And by miserably I mean blood could potentially pour out of your ears if you listen to it long enough (see mp3 file below).
(Wired) — An American spokesman for Somalia’s al-Qaida-linked terrorist group is apparently refuting rumors of his death the best way he knows how: with a crappy hip-hop track.
Two new rap songs by Omar Hammami (stage name: Abu Mansoor al-Amriki) were released on a jihadi website yesterday, casting doubt on reports of his demise.
In one of the tracks — “Send Me a Cruise” (.mp3), as in cruise missile — Hammami portrays himself as a sort of jihadist Tupac: distantly aware of a grim fate that awaits him, but fearless nonetheless. “There’s nothing as sweet as the taste of a tank shell,” he tells listeners.
It’s a tough image to pull off, though. He sounds more like Somalia’s Vanilla Ice, mumbling his way through hokey lyrics with too many syllables inartfullly crammed into too few beats. Using lines like “Or better yet send me a cruise, and send me on a cruise” to express his hope for a cruise missile-aided “martyrdom” don’t help his reputation as a lyricist, either.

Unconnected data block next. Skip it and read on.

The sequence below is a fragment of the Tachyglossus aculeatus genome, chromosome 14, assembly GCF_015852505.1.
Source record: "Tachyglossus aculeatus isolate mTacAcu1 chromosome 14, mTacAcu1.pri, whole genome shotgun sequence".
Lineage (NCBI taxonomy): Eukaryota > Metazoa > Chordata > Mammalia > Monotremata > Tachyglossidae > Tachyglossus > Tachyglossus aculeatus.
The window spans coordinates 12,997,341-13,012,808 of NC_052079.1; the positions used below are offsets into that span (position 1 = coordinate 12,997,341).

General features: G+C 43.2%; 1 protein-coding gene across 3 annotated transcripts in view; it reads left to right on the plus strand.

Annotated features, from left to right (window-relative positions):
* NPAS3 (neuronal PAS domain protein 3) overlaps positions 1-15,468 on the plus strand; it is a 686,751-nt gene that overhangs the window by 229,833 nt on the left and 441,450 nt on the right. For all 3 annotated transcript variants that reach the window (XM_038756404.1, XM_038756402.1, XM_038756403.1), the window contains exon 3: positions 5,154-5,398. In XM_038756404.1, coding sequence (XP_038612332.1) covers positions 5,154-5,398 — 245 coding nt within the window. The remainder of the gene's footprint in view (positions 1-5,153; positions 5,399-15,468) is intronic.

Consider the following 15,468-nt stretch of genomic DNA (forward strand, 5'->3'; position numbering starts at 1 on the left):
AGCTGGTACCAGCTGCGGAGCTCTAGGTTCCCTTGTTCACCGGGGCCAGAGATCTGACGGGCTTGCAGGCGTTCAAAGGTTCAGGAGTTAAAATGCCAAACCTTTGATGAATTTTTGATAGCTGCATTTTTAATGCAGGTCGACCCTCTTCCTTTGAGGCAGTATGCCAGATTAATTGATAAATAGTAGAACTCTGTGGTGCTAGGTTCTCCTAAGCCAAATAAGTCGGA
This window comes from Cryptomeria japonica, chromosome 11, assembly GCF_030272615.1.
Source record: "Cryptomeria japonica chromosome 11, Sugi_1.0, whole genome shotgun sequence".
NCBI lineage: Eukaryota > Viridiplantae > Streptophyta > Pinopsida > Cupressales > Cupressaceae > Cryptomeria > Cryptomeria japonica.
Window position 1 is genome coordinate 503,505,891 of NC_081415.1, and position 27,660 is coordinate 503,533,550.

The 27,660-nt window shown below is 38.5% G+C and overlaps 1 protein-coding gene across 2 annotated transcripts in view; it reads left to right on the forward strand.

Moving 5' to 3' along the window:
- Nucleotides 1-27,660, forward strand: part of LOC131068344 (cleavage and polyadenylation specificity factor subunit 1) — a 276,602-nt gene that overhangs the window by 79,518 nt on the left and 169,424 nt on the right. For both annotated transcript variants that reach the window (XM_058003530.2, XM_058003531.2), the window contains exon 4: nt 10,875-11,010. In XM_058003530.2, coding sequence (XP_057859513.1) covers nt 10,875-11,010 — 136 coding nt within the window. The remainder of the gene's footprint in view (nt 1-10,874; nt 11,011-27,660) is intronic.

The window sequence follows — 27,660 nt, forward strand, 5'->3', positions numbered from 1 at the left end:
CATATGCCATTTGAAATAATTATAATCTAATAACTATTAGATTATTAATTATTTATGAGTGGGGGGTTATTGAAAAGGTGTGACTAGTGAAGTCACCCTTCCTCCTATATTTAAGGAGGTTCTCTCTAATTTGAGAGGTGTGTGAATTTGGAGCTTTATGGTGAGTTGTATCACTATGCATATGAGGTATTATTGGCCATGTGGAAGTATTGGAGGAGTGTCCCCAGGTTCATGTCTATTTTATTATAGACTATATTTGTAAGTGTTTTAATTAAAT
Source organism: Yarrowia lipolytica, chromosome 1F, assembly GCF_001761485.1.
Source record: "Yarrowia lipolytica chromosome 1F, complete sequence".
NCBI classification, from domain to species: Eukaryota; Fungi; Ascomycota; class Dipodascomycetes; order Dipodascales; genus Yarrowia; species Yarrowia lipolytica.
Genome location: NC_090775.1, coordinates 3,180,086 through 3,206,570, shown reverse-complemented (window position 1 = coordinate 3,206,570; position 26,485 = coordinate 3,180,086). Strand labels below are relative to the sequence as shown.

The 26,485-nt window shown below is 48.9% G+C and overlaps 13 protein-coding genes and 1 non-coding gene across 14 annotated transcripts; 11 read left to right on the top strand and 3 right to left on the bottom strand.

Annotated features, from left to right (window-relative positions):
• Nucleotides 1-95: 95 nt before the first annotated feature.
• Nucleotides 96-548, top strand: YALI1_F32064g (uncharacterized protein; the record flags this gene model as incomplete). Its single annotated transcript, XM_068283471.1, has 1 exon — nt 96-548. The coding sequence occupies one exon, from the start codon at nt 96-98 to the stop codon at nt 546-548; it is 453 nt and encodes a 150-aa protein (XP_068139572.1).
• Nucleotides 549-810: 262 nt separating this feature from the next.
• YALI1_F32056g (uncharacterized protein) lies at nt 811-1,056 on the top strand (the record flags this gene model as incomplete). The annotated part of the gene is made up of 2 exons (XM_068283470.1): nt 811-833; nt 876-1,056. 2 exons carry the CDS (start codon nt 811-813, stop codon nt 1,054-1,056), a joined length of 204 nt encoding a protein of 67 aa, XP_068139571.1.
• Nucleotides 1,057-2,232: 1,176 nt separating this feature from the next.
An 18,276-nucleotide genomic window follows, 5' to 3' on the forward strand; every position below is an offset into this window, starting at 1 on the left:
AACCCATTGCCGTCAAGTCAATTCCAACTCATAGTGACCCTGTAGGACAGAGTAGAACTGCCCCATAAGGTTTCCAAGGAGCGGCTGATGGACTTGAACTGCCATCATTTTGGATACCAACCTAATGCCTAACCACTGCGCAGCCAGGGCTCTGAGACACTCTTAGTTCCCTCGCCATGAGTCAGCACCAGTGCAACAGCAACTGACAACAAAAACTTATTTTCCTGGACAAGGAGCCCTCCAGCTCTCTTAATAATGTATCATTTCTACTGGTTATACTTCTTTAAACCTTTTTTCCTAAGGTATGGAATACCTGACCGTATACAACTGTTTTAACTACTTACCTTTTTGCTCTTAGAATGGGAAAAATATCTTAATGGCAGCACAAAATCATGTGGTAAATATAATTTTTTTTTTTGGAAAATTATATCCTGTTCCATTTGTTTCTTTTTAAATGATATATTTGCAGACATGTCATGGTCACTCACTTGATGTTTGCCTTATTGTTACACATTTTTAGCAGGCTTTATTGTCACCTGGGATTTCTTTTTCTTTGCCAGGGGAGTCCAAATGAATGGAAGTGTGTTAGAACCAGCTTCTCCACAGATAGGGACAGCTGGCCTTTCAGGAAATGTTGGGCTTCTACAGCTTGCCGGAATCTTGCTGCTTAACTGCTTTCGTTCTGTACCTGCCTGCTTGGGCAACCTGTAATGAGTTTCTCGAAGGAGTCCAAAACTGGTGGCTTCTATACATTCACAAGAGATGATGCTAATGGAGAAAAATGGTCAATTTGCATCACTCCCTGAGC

In “Make Jihad With Me” (.mp3) — released as a B-side to “Send Me a Cruise” — Hammami goes into recruitment mode, dedicating the song to “those Muslim youth in the west who are finding their way back to their glorious roots.” In it, the small town-raised, Alabama-born Hammami lets listeners know that he understands what it’s like in the inner-city. “You grew up on the streets of the wild wild west / Every day you’re surviving test after test,” he says, charting a fictional Muslim protagonist’s journey from the mean streets of America to redemption in Somalia’s jihadi training camps.
And if you were thinking of showing up in Somalia with just your enthusiasm, think again. “Make Jihad With Me,” instructs listeners to “Get the money, dolla dolla bill, y’all.” “bring your money and your life,” when going to fight in Somalia. Even in jihad, cash rules everything around you.